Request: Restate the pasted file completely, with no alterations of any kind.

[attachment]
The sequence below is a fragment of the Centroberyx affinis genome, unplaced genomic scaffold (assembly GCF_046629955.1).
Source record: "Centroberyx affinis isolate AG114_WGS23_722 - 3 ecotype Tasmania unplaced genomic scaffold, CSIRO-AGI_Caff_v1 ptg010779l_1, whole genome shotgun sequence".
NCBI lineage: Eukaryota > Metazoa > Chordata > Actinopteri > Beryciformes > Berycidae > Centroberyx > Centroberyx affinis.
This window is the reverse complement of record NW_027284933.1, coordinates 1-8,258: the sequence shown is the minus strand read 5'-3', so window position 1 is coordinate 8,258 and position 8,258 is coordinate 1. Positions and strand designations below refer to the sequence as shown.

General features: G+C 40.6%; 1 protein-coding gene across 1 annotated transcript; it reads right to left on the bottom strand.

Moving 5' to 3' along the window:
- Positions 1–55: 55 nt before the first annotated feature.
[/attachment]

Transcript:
The sequence below is a fragment of the Centroberyx affinis genome, unplaced genomic scaffold (assembly GCF_046629955.1).
Source record: "Centroberyx affinis isolate AG114_WGS23_722 - 3 ecotype Tasmania unplaced genomic scaffold, CSIRO-AGI_Caff_v1 ptg010779l_1, whole genome shotgun sequence".
NCBI lineage: Eukaryota > Metazoa > Chordata > Actinopteri > Beryciformes > Berycidae > Centroberyx > Centroberyx affinis.
This window is the reverse complement of record NW_027284933.1, coordinates 1-8,258: the sequence shown is the minus strand read 5'-3', so window position 1 is coordinate 8,258 and position 8,258 is coordinate 1. Positions and strand designations below refer to the sequence as shown.

General features: G+C 40.6%; 1 protein-coding gene across 1 annotated transcript; it reads right to left on the bottom strand.

Moving 5' to 3' along the window:
- Positions 1–55: 55 nt before the first annotated feature.